The SSH protocol is one of the best-known examples of a secure, encrypted protocol among modern system administrators (HTTPS is probably the very best known).
SSH is descended from an earlier protocol that supported “remote login,” “remote shell,” and “remote file copy” commands named rlogin, rsh, and rcp, which in their time tended to become much more popular than Telnet at sites that supported them. You cannot imagine what a revelation rcp was particular, unless you have spent hours trying to transfer a file between computers armed with only Telnet and a script that tries to type your password for you, only to discover that your file contains a byte that looks like a control character to Telnet or the remote terminal, and have the whole thing hang until you add a layer of escaping (or figure out how to disable both the Telnet escape key and all interpretation taking place on the remote terminal).
But the best feature of the rlogin family was that they did not just echo username and password prompts without actually knowing the meaning of what was going on. Instead, they stayed involved through the process of authentication, and you could even create a file in your home directory that told them “when someone named brandon tries to connect from the asaph machine, just let them in without a password.” Suddenly, system administrators and Unix users alike received back hours of each month that would otherwise have been spent typing their password. Suddenly, you could copy ten files from one machine to another nearly as easily as you could have copied them into a local folder. SSH has preserved all of these great features of the early remote-shell protocol, while bringing bulletproof security and hard encryption that is trusted worldwide for administering critical servers.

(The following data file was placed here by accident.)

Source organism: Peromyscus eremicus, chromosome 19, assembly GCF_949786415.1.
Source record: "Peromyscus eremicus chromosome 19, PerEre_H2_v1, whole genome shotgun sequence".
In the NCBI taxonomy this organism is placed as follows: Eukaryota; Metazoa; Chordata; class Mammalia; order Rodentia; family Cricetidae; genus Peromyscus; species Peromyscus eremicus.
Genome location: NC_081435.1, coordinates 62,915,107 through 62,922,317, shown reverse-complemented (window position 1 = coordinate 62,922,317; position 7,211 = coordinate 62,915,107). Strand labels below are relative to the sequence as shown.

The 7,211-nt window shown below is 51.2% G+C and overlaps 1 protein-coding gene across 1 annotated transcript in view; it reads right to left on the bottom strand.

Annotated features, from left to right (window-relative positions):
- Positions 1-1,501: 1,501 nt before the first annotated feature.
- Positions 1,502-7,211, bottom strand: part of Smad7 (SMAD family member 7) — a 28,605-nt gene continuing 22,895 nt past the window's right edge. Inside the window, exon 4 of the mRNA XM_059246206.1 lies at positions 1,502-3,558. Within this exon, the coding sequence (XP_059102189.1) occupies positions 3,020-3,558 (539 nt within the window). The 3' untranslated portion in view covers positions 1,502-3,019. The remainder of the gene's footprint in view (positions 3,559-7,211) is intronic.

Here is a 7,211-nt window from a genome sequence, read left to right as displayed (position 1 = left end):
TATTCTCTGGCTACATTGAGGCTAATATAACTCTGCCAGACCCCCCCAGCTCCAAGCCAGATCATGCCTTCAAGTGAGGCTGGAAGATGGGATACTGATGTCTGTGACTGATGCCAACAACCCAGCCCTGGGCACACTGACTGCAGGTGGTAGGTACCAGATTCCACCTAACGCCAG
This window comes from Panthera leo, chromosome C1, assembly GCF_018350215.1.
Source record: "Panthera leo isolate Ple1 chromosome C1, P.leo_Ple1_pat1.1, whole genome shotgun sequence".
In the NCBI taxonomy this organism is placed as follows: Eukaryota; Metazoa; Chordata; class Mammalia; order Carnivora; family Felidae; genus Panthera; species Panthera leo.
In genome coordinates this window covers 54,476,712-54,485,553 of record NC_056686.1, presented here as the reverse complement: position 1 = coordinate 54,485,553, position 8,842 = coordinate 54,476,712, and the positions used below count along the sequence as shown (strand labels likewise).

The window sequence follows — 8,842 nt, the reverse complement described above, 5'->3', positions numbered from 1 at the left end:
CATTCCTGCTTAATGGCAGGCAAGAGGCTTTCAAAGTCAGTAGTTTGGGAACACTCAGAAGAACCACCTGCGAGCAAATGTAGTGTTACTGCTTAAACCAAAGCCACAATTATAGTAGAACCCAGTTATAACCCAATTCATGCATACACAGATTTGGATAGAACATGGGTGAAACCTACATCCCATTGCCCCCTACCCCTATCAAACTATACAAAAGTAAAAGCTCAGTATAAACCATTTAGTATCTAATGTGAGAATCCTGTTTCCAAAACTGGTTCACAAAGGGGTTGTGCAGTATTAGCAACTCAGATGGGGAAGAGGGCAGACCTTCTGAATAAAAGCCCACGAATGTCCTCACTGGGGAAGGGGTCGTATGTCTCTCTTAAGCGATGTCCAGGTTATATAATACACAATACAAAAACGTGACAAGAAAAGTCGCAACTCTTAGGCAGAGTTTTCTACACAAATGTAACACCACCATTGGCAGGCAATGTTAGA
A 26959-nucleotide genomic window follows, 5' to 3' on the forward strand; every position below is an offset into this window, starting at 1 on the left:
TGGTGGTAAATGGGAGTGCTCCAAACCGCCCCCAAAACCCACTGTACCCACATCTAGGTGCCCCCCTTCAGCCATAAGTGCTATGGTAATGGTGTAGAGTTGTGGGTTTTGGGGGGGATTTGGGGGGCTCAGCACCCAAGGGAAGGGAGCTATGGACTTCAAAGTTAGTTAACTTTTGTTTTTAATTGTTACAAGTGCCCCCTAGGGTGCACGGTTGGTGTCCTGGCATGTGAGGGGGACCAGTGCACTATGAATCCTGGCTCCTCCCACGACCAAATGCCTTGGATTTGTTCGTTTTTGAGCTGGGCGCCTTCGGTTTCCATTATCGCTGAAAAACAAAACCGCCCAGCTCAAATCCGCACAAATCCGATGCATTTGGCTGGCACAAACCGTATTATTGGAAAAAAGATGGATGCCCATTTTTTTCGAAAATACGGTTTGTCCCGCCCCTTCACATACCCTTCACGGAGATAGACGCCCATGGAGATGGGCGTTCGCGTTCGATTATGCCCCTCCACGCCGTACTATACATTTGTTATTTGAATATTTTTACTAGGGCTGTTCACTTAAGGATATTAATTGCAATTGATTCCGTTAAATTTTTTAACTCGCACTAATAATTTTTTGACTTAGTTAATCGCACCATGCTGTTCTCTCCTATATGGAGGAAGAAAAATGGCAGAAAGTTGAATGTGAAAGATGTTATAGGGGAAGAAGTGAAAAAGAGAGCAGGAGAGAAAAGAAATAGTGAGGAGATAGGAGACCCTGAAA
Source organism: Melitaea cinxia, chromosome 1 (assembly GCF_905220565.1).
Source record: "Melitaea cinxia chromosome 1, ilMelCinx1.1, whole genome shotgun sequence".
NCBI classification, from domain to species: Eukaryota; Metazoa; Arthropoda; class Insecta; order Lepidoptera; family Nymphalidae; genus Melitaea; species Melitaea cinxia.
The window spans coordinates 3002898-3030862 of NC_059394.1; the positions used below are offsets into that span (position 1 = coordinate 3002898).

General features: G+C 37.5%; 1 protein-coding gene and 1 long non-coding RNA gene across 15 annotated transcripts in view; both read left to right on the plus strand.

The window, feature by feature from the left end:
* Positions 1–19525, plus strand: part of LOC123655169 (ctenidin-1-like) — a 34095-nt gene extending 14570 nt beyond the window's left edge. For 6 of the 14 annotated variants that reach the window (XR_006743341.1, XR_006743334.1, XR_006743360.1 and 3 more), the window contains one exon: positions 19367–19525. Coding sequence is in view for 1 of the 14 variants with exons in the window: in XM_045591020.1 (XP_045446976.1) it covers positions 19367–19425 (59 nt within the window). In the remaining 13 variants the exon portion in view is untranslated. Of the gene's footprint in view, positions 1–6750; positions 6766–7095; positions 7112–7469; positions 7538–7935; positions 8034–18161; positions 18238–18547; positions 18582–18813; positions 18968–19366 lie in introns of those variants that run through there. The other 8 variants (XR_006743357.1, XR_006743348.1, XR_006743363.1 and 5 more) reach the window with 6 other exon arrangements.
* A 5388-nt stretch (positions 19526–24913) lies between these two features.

At SSH, we reach a protocol so sophisticated that it actually implements its own rules for multiplexing, so that several “channels” of information can all share the same SSH socket. Every block of information SSH sends across its socket is labeled with a “channel” identifier so that several conversations can share the socket. There are at least two reasons sub-channels make sense. First, even though the channel ID takes up a bit of bandwidth for every single block of information transmitted, the additional data is small compared to how much extra information SSH has to transmit to negotiate and maintain encryption anyway. Second, channels make sense because the real expense of an SSH connection is setting it up. Host key negotiation and authentication can together take up several seconds of real time, and once the connection is established, you want to be able to use it for as many operations as possible. Thanks to the SSH notion of a channel, you can amortize the high cost of connecting by performing many operations before you let the connection close. Once connected, you can create several kinds of channels: